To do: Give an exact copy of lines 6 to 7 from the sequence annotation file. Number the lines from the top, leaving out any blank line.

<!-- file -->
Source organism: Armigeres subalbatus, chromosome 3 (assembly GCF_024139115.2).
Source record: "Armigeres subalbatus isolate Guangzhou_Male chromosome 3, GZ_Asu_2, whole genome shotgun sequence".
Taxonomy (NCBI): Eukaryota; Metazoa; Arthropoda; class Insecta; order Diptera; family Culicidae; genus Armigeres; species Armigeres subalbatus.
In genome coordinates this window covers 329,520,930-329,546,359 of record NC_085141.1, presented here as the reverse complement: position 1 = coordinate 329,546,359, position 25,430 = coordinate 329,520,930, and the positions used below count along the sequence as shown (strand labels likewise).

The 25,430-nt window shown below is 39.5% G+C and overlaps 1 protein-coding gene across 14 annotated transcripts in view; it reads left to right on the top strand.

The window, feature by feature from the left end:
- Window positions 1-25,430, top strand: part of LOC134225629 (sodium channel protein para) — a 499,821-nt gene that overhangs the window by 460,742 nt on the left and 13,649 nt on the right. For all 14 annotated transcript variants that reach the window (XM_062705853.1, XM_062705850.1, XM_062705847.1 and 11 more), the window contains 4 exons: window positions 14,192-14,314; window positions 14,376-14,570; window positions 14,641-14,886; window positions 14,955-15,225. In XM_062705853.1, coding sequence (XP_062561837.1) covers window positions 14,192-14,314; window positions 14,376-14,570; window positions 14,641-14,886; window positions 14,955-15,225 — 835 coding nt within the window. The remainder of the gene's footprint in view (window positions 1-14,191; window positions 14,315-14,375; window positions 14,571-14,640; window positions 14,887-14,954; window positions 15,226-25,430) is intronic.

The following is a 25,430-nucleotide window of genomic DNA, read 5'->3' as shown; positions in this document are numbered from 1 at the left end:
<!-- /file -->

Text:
The window, feature by feature from the left end:
- Window positions 1-25,430, top strand: part of LOC134225629 (sodium channel protein para) — a 499,821-nt gene that overhangs the window by 460,742 nt on the left and 13,649 nt on the right. For all 14 annotated transcript variants that reach the window (XM_062705853.1, XM_062705850.1, XM_062705847.1 and 11 more), the window contains 4 exons: window positions 14,192-14,314; window positions 14,376-14,570; window positions 14,641-14,886; window positions 14,955-15,225. In XM_062705853.1, coding sequence (XP_062561837.1) covers window positions 14,192-14,314; window positions 14,376-14,570; window positions 14,641-14,886; window positions 14,955-15,225 — 835 coding nt within the window. The remainder of the gene's footprint in view (window positions 1-14,191; window positions 14,315-14,375; window positions 14,571-14,640; window positions 14,887-14,954; window positions 15,226-25,430) is intronic.